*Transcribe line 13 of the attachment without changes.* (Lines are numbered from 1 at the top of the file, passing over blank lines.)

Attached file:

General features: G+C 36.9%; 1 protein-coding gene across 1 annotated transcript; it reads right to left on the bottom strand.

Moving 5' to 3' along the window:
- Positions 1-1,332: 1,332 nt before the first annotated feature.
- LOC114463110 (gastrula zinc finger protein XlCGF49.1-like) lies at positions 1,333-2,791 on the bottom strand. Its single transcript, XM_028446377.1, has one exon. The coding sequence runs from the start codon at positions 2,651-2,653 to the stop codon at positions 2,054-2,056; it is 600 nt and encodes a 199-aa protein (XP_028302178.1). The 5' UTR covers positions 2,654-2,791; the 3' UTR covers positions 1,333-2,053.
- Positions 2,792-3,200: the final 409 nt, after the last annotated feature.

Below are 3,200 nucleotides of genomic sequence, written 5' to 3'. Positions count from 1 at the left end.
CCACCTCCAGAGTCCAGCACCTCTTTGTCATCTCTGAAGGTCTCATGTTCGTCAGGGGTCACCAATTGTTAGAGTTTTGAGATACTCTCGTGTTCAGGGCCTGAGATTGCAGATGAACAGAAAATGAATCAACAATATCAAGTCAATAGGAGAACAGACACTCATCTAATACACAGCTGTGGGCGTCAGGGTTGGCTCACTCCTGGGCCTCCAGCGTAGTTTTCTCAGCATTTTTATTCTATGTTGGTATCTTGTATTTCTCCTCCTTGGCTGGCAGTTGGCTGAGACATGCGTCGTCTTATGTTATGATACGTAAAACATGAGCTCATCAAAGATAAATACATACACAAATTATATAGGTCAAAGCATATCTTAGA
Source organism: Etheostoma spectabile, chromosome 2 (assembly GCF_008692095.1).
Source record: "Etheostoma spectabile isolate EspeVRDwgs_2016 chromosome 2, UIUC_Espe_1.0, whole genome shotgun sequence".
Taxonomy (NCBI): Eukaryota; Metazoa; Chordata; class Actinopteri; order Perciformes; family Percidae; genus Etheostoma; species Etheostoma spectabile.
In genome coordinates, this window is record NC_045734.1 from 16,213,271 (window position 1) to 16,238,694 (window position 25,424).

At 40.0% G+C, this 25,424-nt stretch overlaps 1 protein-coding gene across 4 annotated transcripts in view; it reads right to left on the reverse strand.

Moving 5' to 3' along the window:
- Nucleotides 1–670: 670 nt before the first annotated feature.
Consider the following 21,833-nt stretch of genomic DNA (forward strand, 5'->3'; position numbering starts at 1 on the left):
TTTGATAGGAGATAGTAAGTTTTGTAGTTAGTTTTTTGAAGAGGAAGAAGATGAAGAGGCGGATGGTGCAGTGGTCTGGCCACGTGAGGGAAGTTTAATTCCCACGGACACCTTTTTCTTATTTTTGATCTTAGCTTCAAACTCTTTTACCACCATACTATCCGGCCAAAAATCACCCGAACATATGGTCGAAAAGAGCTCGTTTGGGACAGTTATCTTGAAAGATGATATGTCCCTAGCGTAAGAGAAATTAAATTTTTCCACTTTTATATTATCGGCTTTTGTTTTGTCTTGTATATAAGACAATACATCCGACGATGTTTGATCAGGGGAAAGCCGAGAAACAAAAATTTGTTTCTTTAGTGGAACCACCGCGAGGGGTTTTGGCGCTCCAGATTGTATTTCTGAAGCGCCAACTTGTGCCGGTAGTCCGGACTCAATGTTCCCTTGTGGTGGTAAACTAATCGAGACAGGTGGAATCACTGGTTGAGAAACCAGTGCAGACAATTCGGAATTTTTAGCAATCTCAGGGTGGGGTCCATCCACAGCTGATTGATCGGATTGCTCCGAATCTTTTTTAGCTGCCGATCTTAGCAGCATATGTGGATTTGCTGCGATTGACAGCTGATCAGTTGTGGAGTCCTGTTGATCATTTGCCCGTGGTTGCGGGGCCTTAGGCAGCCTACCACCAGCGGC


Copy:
Moving 5' to 3' along the window: